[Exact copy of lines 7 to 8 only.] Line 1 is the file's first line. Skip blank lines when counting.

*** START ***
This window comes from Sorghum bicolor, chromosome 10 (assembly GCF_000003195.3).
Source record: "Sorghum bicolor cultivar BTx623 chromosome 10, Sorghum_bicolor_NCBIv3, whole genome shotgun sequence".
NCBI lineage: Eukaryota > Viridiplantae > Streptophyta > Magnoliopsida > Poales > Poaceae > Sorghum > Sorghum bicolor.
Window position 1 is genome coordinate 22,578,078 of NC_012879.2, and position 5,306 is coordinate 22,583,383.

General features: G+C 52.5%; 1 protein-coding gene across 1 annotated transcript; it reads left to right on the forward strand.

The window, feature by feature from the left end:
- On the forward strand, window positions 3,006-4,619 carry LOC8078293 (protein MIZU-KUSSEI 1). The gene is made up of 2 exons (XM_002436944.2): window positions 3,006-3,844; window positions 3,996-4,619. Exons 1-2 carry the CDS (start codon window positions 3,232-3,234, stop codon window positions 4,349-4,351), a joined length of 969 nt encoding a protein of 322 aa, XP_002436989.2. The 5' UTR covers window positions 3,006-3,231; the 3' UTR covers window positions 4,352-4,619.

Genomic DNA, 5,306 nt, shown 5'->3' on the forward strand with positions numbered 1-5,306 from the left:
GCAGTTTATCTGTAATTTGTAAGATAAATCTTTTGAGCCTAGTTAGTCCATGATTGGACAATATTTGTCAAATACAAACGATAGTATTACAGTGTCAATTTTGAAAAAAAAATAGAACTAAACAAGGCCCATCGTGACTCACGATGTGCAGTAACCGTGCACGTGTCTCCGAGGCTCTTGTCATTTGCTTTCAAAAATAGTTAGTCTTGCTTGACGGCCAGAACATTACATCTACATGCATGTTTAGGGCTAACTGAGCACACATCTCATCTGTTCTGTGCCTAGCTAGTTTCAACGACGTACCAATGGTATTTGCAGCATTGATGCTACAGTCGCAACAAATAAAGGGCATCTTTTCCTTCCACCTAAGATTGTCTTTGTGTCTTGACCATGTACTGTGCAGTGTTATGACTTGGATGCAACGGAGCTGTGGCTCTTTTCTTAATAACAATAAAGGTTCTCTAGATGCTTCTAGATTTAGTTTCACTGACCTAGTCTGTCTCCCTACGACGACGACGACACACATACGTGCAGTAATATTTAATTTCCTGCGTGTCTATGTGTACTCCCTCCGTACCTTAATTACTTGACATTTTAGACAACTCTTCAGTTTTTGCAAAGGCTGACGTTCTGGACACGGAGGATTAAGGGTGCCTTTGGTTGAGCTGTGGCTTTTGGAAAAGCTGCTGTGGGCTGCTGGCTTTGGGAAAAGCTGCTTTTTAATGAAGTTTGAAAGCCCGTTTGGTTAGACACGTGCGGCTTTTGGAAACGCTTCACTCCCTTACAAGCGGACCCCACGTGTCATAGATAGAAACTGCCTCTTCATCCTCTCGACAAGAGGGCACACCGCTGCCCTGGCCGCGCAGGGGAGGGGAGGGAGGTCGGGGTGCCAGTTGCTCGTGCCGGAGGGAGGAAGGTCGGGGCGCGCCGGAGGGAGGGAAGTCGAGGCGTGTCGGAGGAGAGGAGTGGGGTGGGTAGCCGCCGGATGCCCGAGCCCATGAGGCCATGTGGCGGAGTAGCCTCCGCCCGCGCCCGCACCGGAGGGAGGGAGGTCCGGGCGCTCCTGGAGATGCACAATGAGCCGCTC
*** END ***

- On the forward strand, window positions 3,006-4,619 carry LOC8078293 (protein MIZU-KUSSEI 1). The gene is made up of 2 exons (XM_002436944.2): window positions 3,006-3,844; window positions 3,996-4,619. Exons 1-2 carry the CDS (start codon window positions 3,232-3,234, stop codon window positions 4,349-4,351), a joined length of 969 nt encoding a protein of 322 aa, XP_002436989.2. The 5' UTR covers window positions 3,006-3,231; the 3' UTR covers window positions 4,352-4,619.

Genomic DNA, 5,306 nt, shown 5'->3' on the forward strand with positions numbered 1-5,306 from the left: